But just as our culture compulsively points at ringleaders, so does it love a messiah. In recent years Goldin has swung from unholy harbinger of heroin to saviour of America’s opioid crisis. Since early 2019, Goldin’s activist group P.A.I.N. (Prescription Addiction Intervention Now) have repurposed art institutions as stages of dissent against the art world’s taste for Sackler family money – donations from the Pharma moguls known to have deceitfully flogged OxyContin as a safe and ingenious treatment for chronic pain. As we now understand, ‘Oxy’ is neither safe nor new, but a highly addictive variation on an opioid substance that has been tweaked and rebranded repeatedly on each expiration of its patent. In February 2019, P.A.I.N. protesters sent dummy prescription pages whirling down the spiral cavity of the Guggenheim lobby. Printed on these was an email exchange in which Richard Sackler of Purdue Pharma, prior to OxyContin’s launch, wonders how substantially the drug’s likely abuse will improve sales.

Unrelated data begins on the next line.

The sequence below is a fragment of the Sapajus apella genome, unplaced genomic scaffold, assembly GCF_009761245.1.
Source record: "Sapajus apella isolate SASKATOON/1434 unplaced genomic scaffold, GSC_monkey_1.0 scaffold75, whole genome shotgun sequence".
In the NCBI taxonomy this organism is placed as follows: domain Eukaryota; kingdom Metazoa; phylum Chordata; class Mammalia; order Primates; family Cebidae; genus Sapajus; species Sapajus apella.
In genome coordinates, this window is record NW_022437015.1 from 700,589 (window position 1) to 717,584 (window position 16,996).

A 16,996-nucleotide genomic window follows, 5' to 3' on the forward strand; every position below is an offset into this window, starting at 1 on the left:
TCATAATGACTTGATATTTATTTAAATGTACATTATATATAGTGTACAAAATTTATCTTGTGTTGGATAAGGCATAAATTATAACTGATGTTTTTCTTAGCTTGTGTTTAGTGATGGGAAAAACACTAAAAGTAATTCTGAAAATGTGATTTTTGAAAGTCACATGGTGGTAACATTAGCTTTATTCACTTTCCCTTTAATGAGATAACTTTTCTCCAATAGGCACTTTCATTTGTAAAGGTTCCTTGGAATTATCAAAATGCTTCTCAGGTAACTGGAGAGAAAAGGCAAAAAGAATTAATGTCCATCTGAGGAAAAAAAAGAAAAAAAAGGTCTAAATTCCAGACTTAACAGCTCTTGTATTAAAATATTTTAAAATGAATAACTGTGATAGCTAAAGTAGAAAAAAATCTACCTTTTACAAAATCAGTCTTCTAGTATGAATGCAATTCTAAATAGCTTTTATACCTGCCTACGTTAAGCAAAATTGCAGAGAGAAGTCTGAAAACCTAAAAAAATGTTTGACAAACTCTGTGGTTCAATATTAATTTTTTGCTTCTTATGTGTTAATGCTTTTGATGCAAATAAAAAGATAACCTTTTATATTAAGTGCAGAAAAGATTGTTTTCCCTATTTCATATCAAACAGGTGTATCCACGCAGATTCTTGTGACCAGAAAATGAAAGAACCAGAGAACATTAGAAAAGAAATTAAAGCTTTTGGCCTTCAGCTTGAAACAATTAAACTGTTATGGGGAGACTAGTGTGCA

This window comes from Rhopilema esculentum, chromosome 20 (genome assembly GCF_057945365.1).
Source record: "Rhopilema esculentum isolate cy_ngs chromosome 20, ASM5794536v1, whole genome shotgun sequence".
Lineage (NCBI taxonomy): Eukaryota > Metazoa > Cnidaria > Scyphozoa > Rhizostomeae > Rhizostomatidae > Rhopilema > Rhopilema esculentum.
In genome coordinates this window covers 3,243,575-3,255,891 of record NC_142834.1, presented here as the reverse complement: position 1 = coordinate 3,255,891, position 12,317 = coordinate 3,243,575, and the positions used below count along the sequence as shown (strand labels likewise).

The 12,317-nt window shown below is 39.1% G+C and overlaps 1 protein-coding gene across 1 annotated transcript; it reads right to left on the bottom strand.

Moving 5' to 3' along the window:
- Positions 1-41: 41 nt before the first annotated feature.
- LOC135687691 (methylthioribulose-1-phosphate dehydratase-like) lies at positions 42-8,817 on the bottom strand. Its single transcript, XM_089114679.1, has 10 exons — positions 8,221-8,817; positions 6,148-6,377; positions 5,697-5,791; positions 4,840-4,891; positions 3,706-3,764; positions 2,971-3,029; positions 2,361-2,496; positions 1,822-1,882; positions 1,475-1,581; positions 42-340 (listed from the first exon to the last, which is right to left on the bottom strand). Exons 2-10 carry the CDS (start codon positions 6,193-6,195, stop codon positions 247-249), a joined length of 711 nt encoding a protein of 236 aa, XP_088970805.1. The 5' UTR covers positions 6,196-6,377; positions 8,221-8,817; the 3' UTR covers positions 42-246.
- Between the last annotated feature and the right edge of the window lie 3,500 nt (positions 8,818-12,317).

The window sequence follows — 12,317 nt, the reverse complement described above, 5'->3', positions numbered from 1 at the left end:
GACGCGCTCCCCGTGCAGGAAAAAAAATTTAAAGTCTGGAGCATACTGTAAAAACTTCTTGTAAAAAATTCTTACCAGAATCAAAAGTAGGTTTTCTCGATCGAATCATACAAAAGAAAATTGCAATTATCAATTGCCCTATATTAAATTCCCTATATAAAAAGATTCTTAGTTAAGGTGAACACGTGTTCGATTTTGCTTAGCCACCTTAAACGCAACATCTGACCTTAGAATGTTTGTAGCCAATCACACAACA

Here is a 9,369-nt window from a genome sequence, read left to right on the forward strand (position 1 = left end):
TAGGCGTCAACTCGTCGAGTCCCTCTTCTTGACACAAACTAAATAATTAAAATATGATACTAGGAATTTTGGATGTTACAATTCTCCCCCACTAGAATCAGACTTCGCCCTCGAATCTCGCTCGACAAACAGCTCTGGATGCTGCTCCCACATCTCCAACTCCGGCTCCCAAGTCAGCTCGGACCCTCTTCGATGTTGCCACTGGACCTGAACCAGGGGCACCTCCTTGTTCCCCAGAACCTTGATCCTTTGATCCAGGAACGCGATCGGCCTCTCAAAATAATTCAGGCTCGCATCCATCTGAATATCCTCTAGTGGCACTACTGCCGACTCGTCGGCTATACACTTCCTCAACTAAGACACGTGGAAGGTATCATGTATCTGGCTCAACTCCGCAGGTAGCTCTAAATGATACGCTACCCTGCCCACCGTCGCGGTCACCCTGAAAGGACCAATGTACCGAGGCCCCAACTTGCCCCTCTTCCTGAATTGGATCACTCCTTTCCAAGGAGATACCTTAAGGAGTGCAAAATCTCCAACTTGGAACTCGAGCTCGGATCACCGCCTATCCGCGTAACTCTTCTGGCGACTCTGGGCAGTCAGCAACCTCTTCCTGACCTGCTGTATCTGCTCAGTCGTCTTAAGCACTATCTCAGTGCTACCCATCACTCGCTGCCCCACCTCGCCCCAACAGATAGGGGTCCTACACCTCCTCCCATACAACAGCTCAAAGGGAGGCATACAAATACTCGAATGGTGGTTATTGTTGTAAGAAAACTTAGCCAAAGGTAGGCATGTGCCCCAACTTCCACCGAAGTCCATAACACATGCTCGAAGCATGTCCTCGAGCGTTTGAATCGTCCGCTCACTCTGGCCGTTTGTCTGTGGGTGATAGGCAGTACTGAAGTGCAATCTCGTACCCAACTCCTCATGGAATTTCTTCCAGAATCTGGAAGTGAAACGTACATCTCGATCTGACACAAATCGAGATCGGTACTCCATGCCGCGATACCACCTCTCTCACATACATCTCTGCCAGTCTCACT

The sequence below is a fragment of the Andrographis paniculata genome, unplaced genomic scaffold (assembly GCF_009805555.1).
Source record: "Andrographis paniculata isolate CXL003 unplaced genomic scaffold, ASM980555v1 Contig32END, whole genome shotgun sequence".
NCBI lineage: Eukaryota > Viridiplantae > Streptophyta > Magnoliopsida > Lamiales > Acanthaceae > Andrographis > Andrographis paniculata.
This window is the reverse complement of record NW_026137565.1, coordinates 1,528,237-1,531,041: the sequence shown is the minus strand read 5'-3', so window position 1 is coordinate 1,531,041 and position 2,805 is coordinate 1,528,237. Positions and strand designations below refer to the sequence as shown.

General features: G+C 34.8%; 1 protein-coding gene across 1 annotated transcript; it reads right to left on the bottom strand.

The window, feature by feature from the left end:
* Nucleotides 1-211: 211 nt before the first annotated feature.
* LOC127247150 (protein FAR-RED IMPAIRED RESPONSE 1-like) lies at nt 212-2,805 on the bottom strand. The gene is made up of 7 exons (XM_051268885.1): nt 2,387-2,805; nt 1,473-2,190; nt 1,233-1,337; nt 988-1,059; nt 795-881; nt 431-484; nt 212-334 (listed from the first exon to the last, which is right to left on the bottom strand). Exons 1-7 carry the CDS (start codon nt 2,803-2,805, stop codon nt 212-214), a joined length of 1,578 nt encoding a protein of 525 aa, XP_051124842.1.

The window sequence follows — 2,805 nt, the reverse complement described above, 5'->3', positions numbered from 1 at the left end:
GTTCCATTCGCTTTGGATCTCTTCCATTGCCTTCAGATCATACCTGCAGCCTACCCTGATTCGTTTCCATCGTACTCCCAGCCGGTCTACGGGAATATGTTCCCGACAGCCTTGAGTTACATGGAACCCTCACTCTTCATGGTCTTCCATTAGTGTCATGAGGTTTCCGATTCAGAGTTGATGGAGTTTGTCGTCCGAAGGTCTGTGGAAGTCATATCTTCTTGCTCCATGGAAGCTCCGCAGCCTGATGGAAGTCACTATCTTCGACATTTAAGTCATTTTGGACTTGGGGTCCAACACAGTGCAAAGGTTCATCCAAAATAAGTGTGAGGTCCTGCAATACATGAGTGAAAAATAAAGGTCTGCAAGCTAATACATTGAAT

P.A.I.N. has made itself known on an operatic scale, resulting in galleries politely declining further ill-gotten funds, the removal of Sackler signage from a wing of the Louvre and a greasing of the wheels of legal prosecutions. Yet despite P.A.I.N.’s sustained denouncement of ‘pills for profit’, any response to its critique of a healthcare system organised around this motive at the expense of public welfare remains to be seen. And despite Goldin’s rage at the social injustices of addiction – its formation of a class within a class, shamed into silent decay – the emergence of an art superstar as a redemptive figurehead, a ‘respectable’ survivor of addiction, has been unselfconsciously celebrated. In an analysis inspired, perhaps, by Harry Potter, Christopher Glazek wrote in Artforum of the epidemic’s origins in ‘actions taken by individuals’, ‘decisions made by a single family’, to be boldly undone by a lone liberator. Goldin’s accomplishment, he writes, ‘shows that it often takes just one brave person who possesses stature within a community to disturb the balance of power’.